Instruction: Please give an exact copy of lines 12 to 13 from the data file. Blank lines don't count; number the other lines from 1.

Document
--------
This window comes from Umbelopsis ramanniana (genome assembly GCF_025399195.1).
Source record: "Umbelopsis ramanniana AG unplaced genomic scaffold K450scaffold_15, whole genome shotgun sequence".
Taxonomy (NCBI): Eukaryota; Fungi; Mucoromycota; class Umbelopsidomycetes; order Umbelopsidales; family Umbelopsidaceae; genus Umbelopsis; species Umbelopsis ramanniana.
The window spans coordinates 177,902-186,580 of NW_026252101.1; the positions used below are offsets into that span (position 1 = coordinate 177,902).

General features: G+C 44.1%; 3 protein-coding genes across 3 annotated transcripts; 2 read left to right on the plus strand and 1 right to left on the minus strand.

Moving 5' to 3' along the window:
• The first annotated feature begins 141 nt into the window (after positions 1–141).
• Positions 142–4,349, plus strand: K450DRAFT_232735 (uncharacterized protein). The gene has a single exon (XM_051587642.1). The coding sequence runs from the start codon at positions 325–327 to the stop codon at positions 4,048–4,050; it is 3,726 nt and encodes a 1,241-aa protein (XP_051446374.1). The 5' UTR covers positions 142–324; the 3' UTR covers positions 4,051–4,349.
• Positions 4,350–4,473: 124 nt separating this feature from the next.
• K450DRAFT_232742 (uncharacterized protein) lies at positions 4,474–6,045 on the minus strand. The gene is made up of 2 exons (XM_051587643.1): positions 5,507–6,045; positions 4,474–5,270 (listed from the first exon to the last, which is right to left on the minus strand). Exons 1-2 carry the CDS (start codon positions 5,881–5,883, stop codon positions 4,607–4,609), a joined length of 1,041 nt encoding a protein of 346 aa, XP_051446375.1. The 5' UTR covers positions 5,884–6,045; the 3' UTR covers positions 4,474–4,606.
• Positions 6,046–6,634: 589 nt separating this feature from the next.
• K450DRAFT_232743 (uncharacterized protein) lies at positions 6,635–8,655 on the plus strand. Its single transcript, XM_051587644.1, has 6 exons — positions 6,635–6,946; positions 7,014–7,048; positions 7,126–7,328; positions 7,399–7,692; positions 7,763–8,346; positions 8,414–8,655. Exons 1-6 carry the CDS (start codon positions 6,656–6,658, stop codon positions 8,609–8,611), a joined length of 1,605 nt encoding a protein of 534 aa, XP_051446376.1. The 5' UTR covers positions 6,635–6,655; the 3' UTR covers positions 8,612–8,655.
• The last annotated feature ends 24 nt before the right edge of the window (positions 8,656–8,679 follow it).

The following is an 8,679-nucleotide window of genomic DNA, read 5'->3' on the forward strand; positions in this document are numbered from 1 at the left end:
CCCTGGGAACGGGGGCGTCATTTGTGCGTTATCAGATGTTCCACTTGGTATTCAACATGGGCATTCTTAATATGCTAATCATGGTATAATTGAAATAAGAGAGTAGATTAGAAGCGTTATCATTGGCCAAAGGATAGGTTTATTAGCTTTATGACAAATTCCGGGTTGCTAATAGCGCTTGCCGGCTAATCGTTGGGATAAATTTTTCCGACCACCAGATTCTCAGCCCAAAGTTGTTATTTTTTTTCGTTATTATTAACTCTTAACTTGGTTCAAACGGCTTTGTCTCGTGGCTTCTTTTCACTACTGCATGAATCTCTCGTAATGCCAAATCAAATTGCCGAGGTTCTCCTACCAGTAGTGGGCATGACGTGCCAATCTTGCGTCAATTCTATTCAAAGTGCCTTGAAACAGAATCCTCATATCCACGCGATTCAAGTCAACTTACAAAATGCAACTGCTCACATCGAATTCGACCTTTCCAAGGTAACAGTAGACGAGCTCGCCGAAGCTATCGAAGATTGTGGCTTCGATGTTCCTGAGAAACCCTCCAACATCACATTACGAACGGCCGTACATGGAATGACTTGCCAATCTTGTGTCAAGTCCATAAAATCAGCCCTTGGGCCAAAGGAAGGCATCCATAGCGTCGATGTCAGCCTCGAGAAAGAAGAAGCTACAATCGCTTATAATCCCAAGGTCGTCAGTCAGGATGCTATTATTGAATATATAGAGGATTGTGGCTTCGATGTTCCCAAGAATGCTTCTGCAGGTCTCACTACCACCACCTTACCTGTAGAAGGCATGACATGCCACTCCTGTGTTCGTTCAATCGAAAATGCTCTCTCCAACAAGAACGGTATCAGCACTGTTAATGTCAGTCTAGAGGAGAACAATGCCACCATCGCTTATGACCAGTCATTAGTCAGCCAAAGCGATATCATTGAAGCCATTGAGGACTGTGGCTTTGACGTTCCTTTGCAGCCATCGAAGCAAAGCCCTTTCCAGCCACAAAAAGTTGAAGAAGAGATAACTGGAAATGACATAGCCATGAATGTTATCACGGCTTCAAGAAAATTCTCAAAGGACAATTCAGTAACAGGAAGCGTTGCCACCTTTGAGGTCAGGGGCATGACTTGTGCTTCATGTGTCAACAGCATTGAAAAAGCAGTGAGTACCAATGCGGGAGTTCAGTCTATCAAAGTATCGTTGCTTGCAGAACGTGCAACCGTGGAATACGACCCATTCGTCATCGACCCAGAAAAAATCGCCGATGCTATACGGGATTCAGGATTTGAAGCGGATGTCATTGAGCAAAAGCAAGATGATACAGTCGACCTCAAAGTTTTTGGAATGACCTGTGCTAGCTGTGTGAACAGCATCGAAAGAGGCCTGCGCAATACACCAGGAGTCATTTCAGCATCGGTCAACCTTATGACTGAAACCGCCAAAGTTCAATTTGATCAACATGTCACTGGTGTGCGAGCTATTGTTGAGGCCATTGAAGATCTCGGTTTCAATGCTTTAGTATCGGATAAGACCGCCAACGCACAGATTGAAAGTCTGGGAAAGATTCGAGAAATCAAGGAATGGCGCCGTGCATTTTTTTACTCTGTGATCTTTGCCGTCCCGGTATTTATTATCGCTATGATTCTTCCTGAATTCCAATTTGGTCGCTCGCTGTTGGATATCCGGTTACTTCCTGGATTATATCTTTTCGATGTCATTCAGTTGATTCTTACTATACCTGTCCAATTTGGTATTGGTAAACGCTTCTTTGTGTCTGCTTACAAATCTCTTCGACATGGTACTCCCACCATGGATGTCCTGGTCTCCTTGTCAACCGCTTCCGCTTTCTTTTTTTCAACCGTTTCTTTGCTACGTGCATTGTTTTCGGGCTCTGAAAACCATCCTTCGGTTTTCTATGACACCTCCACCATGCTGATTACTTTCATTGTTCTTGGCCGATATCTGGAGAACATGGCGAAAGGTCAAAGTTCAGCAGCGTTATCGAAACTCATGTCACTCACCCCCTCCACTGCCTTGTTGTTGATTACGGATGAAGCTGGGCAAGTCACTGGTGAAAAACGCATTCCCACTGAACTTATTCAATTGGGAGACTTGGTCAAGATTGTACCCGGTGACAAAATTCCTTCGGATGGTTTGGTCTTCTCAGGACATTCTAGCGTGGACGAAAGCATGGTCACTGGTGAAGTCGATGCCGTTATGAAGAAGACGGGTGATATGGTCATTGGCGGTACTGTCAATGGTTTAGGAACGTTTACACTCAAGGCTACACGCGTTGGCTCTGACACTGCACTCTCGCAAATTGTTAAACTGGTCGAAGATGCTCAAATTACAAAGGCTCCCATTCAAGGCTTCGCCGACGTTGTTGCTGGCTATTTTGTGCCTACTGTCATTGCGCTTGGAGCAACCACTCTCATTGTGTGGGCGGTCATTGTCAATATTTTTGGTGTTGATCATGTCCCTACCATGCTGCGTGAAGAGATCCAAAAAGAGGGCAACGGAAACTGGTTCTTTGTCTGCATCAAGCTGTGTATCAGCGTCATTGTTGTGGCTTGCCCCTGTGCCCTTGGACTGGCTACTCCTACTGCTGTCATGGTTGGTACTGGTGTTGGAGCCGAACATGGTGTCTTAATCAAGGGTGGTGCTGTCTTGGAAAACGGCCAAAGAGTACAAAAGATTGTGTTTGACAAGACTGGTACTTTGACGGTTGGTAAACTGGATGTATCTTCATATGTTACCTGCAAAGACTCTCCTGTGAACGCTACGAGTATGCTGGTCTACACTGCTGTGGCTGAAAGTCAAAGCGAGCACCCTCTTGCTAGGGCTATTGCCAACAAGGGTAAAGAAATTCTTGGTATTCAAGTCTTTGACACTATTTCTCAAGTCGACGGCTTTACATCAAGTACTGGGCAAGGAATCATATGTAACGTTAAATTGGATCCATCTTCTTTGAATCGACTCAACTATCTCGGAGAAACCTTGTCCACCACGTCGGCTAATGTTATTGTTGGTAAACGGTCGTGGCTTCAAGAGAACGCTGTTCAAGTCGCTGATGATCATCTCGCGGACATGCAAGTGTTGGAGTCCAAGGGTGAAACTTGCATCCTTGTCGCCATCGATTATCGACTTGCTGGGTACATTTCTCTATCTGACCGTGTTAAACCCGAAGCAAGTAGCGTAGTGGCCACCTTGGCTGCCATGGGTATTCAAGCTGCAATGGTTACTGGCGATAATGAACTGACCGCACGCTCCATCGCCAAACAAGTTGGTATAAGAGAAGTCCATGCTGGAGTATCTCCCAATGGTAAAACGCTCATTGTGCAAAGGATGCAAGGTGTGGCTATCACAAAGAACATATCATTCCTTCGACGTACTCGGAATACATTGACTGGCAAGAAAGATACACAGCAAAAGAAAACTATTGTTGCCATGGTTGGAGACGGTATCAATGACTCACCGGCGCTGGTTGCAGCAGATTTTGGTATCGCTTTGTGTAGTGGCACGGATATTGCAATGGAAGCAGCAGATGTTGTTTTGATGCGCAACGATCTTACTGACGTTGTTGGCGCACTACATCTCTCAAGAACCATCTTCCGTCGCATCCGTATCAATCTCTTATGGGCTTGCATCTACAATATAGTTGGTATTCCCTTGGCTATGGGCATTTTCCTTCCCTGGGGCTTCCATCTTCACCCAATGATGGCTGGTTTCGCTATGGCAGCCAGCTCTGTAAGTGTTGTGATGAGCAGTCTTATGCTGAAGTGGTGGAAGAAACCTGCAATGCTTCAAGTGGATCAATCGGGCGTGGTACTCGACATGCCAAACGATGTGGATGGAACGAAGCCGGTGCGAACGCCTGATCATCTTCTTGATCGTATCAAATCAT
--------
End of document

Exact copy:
• K450DRAFT_232743 (uncharacterized protein) lies at positions 6,635–8,655 on the plus strand. Its single transcript, XM_051587644.1, has 6 exons — positions 6,635–6,946; positions 7,014–7,048; positions 7,126–7,328; positions 7,399–7,692; positions 7,763–8,346; positions 8,414–8,655. Exons 1-6 carry the CDS (start codon positions 6,656–6,658, stop codon positions 8,609–8,611), a joined length of 1,605 nt encoding a protein of 534 aa, XP_051446376.1. The 5' UTR covers positions 6,635–6,655; the 3' UTR covers positions 8,612–8,655.
• The last annotated feature ends 24 nt before the right edge of the window (positions 8,656–8,679 follow it).